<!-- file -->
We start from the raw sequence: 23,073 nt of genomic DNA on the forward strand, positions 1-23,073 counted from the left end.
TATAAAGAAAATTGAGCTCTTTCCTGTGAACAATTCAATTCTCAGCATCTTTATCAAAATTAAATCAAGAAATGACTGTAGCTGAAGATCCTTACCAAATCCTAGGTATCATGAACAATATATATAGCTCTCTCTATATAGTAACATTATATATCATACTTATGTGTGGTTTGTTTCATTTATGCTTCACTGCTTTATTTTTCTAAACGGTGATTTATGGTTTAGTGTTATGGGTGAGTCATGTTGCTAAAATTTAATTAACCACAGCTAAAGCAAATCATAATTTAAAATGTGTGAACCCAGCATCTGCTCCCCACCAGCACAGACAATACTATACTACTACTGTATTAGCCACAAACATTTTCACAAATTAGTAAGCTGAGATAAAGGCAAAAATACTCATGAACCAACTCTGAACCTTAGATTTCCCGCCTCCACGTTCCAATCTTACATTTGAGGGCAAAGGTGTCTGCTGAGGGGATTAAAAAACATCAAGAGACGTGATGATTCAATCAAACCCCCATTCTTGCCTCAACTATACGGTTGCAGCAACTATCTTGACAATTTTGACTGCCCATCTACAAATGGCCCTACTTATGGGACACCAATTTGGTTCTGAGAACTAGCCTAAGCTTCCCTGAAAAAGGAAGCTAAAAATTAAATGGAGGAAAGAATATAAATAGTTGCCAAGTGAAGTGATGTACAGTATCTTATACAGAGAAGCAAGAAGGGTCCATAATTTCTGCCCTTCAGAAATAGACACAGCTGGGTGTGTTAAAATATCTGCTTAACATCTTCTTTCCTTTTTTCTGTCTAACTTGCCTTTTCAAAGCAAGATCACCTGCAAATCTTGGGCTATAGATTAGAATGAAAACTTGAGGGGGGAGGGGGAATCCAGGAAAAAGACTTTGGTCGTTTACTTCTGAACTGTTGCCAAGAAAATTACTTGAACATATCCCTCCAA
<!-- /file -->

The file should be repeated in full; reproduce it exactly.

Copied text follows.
We start from the raw sequence: 23,073 nt of genomic DNA on the forward strand, positions 1-23,073 counted from the left end.
TATAAAGAAAATTGAGCTCTTTCCTGTGAACAATTCAATTCTCAGCATCTTTATCAAAATTAAATCAAGAAATGACTGTAGCTGAAGATCCTTACCAAATCCTAGGTATCATGAACAATATATATAGCTCTCTCTATATAGTAACATTATATATCATACTTATGTGTGGTTTGTTTCATTTATGCTTCACTGCTTTATTTTTCTAAACGGTGATTTATGGTTTAGTGTTATGGGTGAGTCATGTTGCTAAAATTTAATTAACCACAGCTAAAGCAAATCATAATTTAAAATGTGTGAACCCAGCATCTGCTCCCCACCAGCACAGACAATACTATACTACTACTGTATTAGCCACAAACATTTTCACAAATTAGTAAGCTGAGATAAAGGCAAAAATACTCATGAACCAACTCTGAACCTTAGATTTCCCGCCTCCACGTTCCAATCTTACATTTGAGGGCAAAGGTGTCTGCTGAGGGGATTAAAAAACATCAAGAGACGTGATGATTCAATCAAACCCCCATTCTTGCCTCAACTATACGGTTGCAGCAACTATCTTGACAATTTTGACTGCCCATCTACAAATGGCCCTACTTATGGGACACCAATTTGGTTCTGAGAACTAGCCTAAGCTTCCCTGAAAAAGGAAGCTAAAAATTAAATGGAGGAAAGAATATAAATAGTTGCCAAGTGAAGTGATGTACAGTATCTTATACAGAGAAGCAAGAAGGGTCCATAATTTCTGCCCTTCAGAAATAGACACAGCTGGGTGTGTTAAAATATCTGCTTAACATCTTCTTTCCTTTTTTCTGTCTAACTTGCCTTTTCAAAGCAAGATCACCTGCAAATCTTGGGCTATAGATTAGAATGAAAACTTGAGGGGGGAGGGGGAATCCAGGAAAAAGACTTTGGTCGTTTACTTCTGAACTGTTGCCAAGAAAATTACTTGAACATATCCCTCCAA